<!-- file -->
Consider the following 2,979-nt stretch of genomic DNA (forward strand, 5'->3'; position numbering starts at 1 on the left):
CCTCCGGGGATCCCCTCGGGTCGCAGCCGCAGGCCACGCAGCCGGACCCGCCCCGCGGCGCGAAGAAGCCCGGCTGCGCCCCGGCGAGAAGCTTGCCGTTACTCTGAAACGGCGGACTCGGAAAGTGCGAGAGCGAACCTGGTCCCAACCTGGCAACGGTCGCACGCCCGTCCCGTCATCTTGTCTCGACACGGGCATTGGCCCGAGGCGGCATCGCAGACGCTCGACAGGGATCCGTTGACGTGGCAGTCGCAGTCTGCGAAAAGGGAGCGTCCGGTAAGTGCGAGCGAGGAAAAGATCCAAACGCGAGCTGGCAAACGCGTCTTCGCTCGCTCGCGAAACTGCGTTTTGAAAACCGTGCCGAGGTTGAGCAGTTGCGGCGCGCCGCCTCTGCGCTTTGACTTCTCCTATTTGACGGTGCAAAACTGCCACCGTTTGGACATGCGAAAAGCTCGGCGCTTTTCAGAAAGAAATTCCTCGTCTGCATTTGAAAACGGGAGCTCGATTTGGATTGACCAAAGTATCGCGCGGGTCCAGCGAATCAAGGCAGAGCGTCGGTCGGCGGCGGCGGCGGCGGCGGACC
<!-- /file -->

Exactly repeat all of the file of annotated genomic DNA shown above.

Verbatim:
Consider the following 2,979-nt stretch of genomic DNA (forward strand, 5'->3'; position numbering starts at 1 on the left):
CCTCCGGGGATCCCCTCGGGTCGCAGCCGCAGGCCACGCAGCCGGACCCGCCCCGCGGCGCGAAGAAGCCCGGCTGCGCCCCGGCGAGAAGCTTGCCGTTACTCTGAAACGGCGGACTCGGAAAGTGCGAGAGCGAACCTGGTCCCAACCTGGCAACGGTCGCACGCCCGTCCCGTCATCTTGTCTCGACACGGGCATTGGCCCGAGGCGGCATCGCAGACGCTCGACAGGGATCCGTTGACGTGGCAGTCGCAGTCTGCGAAAAGGGAGCGTCCGGTAAGTGCGAGCGAGGAAAAGATCCAAACGCGAGCTGGCAAACGCGTCTTCGCTCGCTCGCGAAACTGCGTTTTGAAAACCGTGCCGAGGTTGAGCAGTTGCGGCGCGCCGCCTCTGCGCTTTGACTTCTCCTATTTGACGGTGCAAAACTGCCACCGTTTGGACATGCGAAAAGCTCGGCGCTTTTCAGAAAGAAATTCCTCGTCTGCATTTGAAAACGGGAGCTCGATTTGGATTGACCAAAGTATCGCGCGGGTCCAGCGAATCAAGGCAGAGCGTCGGTCGGCGGCGGCGGCGGCGGCGGACC